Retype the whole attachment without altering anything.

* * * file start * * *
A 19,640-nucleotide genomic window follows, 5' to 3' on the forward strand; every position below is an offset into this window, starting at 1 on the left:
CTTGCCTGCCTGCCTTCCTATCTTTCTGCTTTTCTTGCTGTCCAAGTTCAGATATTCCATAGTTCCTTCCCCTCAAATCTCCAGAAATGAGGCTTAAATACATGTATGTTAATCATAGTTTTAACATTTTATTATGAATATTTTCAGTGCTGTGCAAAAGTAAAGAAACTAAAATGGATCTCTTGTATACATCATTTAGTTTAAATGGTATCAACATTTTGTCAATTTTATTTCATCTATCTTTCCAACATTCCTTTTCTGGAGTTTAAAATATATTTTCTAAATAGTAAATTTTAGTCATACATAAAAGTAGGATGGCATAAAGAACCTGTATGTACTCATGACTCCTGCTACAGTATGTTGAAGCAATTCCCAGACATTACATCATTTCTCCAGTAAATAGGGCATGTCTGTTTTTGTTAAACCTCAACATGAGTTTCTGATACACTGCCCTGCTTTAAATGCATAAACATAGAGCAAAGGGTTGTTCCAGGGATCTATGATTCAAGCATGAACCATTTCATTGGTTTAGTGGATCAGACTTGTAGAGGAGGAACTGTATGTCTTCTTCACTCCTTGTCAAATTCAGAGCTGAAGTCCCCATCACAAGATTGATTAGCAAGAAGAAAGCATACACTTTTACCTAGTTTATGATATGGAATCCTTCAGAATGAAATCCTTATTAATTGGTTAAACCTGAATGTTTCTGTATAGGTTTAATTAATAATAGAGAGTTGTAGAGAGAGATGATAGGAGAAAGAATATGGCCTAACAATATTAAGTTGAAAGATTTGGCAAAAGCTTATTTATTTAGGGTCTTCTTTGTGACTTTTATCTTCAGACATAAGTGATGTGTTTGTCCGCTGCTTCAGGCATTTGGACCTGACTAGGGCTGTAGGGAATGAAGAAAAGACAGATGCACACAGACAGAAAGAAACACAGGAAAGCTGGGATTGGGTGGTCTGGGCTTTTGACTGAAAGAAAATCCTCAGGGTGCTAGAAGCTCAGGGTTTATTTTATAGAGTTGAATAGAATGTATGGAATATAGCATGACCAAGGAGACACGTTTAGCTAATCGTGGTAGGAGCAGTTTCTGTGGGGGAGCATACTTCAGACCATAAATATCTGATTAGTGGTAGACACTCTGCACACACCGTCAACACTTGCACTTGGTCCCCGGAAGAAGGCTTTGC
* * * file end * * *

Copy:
A 19,640-nucleotide genomic window follows, 5' to 3' on the forward strand; every position below is an offset into this window, starting at 1 on the left:
CTTGCCTGCCTGCCTTCCTATCTTTCTGCTTTTCTTGCTGTCCAAGTTCAGATATTCCATAGTTCCTTCCCCTCAAATCTCCAGAAATGAGGCTTAAATACATGTATGTTAATCATAGTTTTAACATTTTATTATGAATATTTTCAGTGCTGTGCAAAAGTAAAGAAACTAAAATGGATCTCTTGTATACATCATTTAGTTTAAATGGTATCAACATTTTGTCAATTTTATTTCATCTATCTTTCCAACATTCCTTTTCTGGAGTTTAAAATATATTTTCTAAATAGTAAATTTTAGTCATACATAAAAGTAGGATGGCATAAAGAACCTGTATGTACTCATGACTCCTGCTACAGTATGTTGAAGCAATTCCCAGACATTACATCATTTCTCCAGTAAATAGGGCATGTCTGTTTTTGTTAAACCTCAACATGAGTTTCTGATACACTGCCCTGCTTTAAATGCATAAACATAGAGCAAAGGGTTGTTCCAGGGATCTATGATTCAAGCATGAACCATTTCATTGGTTTAGTGGATCAGACTTGTAGAGGAGGAACTGTATGTCTTCTTCACTCCTTGTCAAATTCAGAGCTGAAGTCCCCATCACAAGATTGATTAGCAAGAAGAAAGCATACACTTTTACCTAGTTTATGATATGGAATCCTTCAGAATGAAATCCTTATTAATTGGTTAAACCTGAATGTTTCTGTATAGGTTTAATTAATAATAGAGAGTTGTAGAGAGAGATGATAGGAGAAAGAATATGGCCTAACAATATTAAGTTGAAAGATTTGGCAAAAGCTTATTTATTTAGGGTCTTCTTTGTGACTTTTATCTTCAGACATAAGTGATGTGTTTGTCCGCTGCTTCAGGCATTTGGACCTGACTAGGGCTGTAGGGAATGAAGAAAAGACAGATGCACACAGACAGAAAGAAACACAGGAAAGCTGGGATTGGGTGGTCTGGGCTTTTGACTGAAAGAAAATCCTCAGGGTGCTAGAAGCTCAGGGTTTATTTTATAGAGTTGAATAGAATGTATGGAATATAGCATGACCAAGGAGACACGTTTAGCTAATCGTGGTAGGAGCAGTTTCTGTGGGGGAGCATACTTCAGACCATAAATATCTGATTAGTGGTAGACACTCTGCACACACCGTCAACACTTGCACTTGGTCCCCGGAAGAAGGCTTTGC